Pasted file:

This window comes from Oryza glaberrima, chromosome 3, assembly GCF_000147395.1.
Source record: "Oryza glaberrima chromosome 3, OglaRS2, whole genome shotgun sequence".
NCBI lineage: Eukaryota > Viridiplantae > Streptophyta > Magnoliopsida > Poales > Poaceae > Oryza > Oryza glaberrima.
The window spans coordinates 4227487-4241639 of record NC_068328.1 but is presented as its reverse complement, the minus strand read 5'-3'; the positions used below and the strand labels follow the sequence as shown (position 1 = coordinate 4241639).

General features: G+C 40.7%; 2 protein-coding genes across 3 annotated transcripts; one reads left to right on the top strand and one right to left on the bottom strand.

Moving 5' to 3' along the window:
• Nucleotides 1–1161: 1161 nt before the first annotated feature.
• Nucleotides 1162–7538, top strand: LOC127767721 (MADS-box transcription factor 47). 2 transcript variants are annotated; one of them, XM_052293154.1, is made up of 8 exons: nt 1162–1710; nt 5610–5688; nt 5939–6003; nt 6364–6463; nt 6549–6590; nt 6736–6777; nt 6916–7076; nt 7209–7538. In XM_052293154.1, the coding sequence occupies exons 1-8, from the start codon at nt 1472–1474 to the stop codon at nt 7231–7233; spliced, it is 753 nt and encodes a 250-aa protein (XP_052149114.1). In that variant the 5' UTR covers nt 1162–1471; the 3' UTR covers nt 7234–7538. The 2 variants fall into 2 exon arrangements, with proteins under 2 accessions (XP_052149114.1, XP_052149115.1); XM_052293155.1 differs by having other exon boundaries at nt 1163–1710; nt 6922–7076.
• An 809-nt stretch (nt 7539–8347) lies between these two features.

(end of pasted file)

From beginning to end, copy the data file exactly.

This window comes from Oryza glaberrima, chromosome 3, assembly GCF_000147395.1.
Source record: "Oryza glaberrima chromosome 3, OglaRS2, whole genome shotgun sequence".
NCBI lineage: Eukaryota > Viridiplantae > Streptophyta > Magnoliopsida > Poales > Poaceae > Oryza > Oryza glaberrima.
The window spans coordinates 4227487-4241639 of record NC_068328.1 but is presented as its reverse complement, the minus strand read 5'-3'; the positions used below and the strand labels follow the sequence as shown (position 1 = coordinate 4241639).

General features: G+C 40.7%; 2 protein-coding genes across 3 annotated transcripts; one reads left to right on the top strand and one right to left on the bottom strand.

Moving 5' to 3' along the window:
• Nucleotides 1–1161: 1161 nt before the first annotated feature.
• Nucleotides 1162–7538, top strand: LOC127767721 (MADS-box transcription factor 47). 2 transcript variants are annotated; one of them, XM_052293154.1, is made up of 8 exons: nt 1162–1710; nt 5610–5688; nt 5939–6003; nt 6364–6463; nt 6549–6590; nt 6736–6777; nt 6916–7076; nt 7209–7538. In XM_052293154.1, the coding sequence occupies exons 1-8, from the start codon at nt 1472–1474 to the stop codon at nt 7231–7233; spliced, it is 753 nt and encodes a 250-aa protein (XP_052149114.1). In that variant the 5' UTR covers nt 1162–1471; the 3' UTR covers nt 7234–7538. The 2 variants fall into 2 exon arrangements, with proteins under 2 accessions (XP_052149114.1, XP_052149115.1); XM_052293155.1 differs by having other exon boundaries at nt 1163–1710; nt 6922–7076.
• An 809-nt stretch (nt 7539–8347) lies between these two features.